Albany 2019: 20th Conversation - Abstracts

category image Albany 2019
Conversation 20
June 11-15 2019
Adenine Press (2019)

The "self-stirred" genome: Bulk and surface dynamics of the chromatin globule

Chromatin structure and dynamics control all aspects of DNA biology yet are poorly understood. In interphase, time between two cell divisions, chromatin fills the cell nucleus in its minimally condensed polymeric state. Chromatin serves as substrate to a number of biological processes, e.g. gene expression and DNA replication, which require it to become locally restructured. These are energy-consuming processes giving rise to non-equilibrium dynamics. Chromatin dynamics has been traditionally studied by imaging of fluorescently labeled nuclear proteins and single DNA-sites, thus focusing only on a small number of tracer particles. Recently, we developed an approach, displacement correlation spectroscopy (DCS) based on time-resolved image correlation analysis, to map chromatin dynamics simultaneously across the whole nucleus in cultured human cells [1]. DCS revealed that chromatin movement was coherent across large regions (4–5μm) for several seconds. Regions of coherent motion extended beyond the boundaries of single-chromosome territories, suggesting elastic coupling of motion over length scales much larger than those of genes [1]. These large-scale, coupled motions were ATP-dependent and unidirectional for several seconds. Following these observations, we developed a hydrodynamic theory [2] and a microscopic model [3] of active chromatin dynamics. Here we investigate chromatin interactions with nuclear envelope and compare the surface dynamics of the chromatin globule with its bulk dynamics [4], which we also explore using naturally present cellular probes [5].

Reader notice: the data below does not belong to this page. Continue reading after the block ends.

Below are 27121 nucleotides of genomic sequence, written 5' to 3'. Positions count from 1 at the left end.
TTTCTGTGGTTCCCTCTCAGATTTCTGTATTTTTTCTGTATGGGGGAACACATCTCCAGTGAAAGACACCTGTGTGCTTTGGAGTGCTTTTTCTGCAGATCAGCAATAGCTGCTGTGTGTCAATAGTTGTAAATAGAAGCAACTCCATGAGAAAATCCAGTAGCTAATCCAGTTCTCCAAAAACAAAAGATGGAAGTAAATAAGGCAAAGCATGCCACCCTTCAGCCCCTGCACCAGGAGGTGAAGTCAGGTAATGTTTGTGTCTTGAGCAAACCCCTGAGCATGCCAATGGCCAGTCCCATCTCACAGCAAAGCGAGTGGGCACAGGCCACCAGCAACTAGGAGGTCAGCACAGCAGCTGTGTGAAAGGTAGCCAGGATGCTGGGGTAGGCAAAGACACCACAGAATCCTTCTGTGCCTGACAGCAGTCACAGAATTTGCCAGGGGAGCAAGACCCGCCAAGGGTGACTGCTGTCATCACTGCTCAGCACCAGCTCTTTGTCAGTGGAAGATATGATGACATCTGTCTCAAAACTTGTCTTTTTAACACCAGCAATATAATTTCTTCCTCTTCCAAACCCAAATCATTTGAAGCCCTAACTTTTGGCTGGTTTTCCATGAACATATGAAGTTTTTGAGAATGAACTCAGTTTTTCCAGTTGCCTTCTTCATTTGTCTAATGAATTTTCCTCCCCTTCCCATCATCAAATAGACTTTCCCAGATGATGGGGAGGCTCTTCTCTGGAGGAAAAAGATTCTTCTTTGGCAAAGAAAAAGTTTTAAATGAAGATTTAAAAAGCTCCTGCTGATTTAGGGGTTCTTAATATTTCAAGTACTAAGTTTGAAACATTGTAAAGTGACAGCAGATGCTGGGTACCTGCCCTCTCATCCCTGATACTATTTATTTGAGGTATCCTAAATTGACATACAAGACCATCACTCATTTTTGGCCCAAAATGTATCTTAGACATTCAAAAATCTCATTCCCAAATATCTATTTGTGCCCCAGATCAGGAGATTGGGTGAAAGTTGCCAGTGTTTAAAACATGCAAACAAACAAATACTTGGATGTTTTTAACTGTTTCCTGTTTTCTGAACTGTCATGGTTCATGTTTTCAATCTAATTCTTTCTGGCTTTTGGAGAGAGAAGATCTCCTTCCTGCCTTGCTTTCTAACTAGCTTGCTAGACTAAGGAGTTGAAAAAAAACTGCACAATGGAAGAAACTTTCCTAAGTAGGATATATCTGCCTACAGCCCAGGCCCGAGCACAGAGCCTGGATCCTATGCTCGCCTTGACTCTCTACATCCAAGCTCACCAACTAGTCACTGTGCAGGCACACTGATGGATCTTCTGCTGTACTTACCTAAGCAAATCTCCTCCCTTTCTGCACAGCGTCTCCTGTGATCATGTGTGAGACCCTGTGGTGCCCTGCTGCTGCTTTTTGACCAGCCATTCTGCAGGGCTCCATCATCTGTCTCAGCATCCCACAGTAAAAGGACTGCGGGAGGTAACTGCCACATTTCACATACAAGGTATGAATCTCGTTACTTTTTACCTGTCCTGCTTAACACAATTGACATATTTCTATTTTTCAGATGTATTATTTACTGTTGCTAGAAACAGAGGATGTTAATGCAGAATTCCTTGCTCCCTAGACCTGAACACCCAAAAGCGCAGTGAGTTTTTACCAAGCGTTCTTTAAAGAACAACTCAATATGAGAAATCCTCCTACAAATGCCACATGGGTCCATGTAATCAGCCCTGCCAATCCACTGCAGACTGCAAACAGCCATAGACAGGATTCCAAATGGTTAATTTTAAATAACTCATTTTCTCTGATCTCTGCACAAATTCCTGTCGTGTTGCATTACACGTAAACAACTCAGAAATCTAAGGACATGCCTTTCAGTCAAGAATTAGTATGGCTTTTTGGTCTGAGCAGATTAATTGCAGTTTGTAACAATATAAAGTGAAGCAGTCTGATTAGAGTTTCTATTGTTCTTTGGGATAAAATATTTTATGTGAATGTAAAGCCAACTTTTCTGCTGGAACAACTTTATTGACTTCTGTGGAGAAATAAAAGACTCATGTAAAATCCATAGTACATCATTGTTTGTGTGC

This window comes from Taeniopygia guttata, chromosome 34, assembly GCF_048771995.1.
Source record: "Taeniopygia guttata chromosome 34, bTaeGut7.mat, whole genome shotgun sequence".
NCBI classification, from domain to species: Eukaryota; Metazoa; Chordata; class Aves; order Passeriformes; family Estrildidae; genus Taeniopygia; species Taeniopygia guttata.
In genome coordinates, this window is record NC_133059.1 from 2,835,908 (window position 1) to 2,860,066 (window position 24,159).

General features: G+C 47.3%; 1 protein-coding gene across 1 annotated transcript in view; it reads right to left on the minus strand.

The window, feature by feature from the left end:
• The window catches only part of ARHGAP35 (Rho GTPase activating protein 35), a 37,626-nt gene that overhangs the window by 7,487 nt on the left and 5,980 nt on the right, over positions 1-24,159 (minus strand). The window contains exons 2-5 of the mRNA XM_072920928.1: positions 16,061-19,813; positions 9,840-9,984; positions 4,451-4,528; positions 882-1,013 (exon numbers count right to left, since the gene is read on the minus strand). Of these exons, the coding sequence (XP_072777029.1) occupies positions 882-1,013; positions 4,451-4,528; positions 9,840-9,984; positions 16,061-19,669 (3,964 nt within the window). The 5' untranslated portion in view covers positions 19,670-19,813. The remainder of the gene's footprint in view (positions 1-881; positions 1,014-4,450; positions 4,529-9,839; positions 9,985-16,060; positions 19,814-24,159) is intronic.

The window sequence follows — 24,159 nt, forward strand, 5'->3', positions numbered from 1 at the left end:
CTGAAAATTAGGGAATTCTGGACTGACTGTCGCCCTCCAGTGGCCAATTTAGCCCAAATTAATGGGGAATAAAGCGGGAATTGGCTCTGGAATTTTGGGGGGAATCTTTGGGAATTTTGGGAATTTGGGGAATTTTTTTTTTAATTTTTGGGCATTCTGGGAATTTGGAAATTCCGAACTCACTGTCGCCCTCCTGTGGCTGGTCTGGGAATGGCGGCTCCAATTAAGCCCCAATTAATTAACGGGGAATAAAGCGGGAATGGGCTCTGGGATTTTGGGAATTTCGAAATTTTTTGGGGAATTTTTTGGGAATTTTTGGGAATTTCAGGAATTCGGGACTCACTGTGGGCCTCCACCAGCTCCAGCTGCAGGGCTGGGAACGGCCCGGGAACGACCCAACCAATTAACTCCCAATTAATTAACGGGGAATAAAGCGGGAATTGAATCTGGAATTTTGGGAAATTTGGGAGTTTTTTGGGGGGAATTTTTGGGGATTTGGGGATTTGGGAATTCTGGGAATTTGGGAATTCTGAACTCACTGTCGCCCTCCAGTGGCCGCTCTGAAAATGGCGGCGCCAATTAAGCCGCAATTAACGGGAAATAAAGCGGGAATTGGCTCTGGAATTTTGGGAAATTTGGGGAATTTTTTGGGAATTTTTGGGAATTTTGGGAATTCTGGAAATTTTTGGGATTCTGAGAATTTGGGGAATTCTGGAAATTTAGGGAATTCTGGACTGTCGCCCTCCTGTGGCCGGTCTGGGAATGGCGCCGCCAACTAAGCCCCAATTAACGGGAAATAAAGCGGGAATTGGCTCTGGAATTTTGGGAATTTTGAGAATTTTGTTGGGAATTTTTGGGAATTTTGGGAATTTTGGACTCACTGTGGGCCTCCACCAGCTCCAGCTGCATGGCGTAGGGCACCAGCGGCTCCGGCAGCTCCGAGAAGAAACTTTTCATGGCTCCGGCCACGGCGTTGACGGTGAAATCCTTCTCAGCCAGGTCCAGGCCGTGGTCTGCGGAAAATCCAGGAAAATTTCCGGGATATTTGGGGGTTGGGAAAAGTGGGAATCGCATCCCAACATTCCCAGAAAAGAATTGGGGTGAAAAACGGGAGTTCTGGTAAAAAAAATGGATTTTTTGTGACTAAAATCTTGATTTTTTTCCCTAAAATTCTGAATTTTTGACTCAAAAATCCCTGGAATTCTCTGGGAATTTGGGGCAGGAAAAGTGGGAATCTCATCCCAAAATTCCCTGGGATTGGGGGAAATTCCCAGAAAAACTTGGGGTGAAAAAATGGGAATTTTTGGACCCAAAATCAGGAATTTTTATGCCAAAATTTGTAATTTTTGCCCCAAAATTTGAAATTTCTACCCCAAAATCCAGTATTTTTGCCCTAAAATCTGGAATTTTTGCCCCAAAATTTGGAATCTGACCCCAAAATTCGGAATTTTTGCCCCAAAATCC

[1] Zidovska A, Weitz DA, Mitchison TJ, PNAS, 110 (39), 15555-15560, 2013

    [2] Bruinsma R, Grosberg AY, Rabin Y, Zidovska A, Biophys. J., 106 (9), 1871-1881, 2014

    [3] Saintillan D, Shelley MJ, Zidovska A, PNAS, 115 (45) 11442-11447, 2018

    [4] Chu F, Haley SC, Zidovska A, PNAS, 114 (39), 10338-10343, 2017

    [5] Caragine CM, Haley SC, Zidovska A, PRL, 121, 148101, 2018

Alexandra Zidovska

Center for Soft Matter Research
Department of Physics
New York University
New York NY 10003 US

Email: alexandra.zidovska@nyu.edu